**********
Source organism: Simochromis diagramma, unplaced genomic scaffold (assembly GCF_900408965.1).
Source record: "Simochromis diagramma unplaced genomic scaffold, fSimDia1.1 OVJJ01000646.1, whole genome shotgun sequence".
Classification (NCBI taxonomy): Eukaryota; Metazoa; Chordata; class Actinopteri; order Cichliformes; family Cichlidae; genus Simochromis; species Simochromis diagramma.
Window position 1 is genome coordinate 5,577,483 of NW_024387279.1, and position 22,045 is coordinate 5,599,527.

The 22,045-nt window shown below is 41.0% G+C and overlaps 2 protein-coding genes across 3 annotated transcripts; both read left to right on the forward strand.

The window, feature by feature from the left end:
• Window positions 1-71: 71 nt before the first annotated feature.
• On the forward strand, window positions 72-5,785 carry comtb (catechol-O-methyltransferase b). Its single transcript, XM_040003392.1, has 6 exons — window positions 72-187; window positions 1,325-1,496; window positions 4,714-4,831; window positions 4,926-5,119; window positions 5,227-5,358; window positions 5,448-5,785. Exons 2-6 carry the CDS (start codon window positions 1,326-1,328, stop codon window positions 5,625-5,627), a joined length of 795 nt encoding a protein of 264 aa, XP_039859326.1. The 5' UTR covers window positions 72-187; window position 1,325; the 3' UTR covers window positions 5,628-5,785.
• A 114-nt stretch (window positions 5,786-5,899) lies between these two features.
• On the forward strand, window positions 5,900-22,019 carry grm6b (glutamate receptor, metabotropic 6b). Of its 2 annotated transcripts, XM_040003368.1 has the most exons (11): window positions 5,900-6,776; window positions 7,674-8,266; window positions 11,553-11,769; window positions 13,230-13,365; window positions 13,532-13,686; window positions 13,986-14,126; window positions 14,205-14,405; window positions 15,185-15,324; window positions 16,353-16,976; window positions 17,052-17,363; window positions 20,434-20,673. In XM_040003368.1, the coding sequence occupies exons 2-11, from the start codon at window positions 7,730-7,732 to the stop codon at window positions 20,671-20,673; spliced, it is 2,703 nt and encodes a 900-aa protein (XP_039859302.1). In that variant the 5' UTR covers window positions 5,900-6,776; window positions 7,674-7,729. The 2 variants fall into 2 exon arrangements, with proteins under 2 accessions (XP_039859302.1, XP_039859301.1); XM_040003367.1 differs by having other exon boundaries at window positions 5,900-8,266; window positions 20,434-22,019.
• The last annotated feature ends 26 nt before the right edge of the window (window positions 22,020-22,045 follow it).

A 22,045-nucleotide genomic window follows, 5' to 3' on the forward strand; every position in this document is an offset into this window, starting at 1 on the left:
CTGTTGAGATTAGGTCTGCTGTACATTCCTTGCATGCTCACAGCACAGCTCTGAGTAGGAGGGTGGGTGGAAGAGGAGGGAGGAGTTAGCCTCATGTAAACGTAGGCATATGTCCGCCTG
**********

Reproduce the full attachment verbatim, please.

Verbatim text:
Source organism: Simochromis diagramma, unplaced genomic scaffold (assembly GCF_900408965.1).
Source record: "Simochromis diagramma unplaced genomic scaffold, fSimDia1.1 OVJJ01000646.1, whole genome shotgun sequence".
Classification (NCBI taxonomy): Eukaryota; Metazoa; Chordata; class Actinopteri; order Cichliformes; family Cichlidae; genus Simochromis; species Simochromis diagramma.
Window position 1 is genome coordinate 5,577,483 of NW_024387279.1, and position 22,045 is coordinate 5,599,527.

The 22,045-nt window shown below is 41.0% G+C and overlaps 2 protein-coding genes across 3 annotated transcripts; both read left to right on the forward strand.

The window, feature by feature from the left end:
• Window positions 1-71: 71 nt before the first annotated feature.
• On the forward strand, window positions 72-5,785 carry comtb (catechol-O-methyltransferase b). Its single transcript, XM_040003392.1, has 6 exons — window positions 72-187; window positions 1,325-1,496; window positions 4,714-4,831; window positions 4,926-5,119; window positions 5,227-5,358; window positions 5,448-5,785. Exons 2-6 carry the CDS (start codon window positions 1,326-1,328, stop codon window positions 5,625-5,627), a joined length of 795 nt encoding a protein of 264 aa, XP_039859326.1. The 5' UTR covers window positions 72-187; window position 1,325; the 3' UTR covers window positions 5,628-5,785.
• A 114-nt stretch (window positions 5,786-5,899) lies between these two features.
• On the forward strand, window positions 5,900-22,019 carry grm6b (glutamate receptor, metabotropic 6b). Of its 2 annotated transcripts, XM_040003368.1 has the most exons (11): window positions 5,900-6,776; window positions 7,674-8,266; window positions 11,553-11,769; window positions 13,230-13,365; window positions 13,532-13,686; window positions 13,986-14,126; window positions 14,205-14,405; window positions 15,185-15,324; window positions 16,353-16,976; window positions 17,052-17,363; window positions 20,434-20,673. In XM_040003368.1, the coding sequence occupies exons 2-11, from the start codon at window positions 7,730-7,732 to the stop codon at window positions 20,671-20,673; spliced, it is 2,703 nt and encodes a 900-aa protein (XP_039859302.1). In that variant the 5' UTR covers window positions 5,900-6,776; window positions 7,674-7,729. The 2 variants fall into 2 exon arrangements, with proteins under 2 accessions (XP_039859302.1, XP_039859301.1); XM_040003367.1 differs by having other exon boundaries at window positions 5,900-8,266; window positions 20,434-22,019.
• The last annotated feature ends 26 nt before the right edge of the window (window positions 22,020-22,045 follow it).

A 22,045-nucleotide genomic window follows, 5' to 3' on the forward strand; every position in this document is an offset into this window, starting at 1 on the left:
CTGTTGAGATTAGGTCTGCTGTACATTCCTTGCATGCTCACAGCACAGCTCTGAGTAGGAGGGTGGGTGGAAGAGGAGGGAGGAGTTAGCCTCATGTAAACGTAGGCATATGTCCGCCTG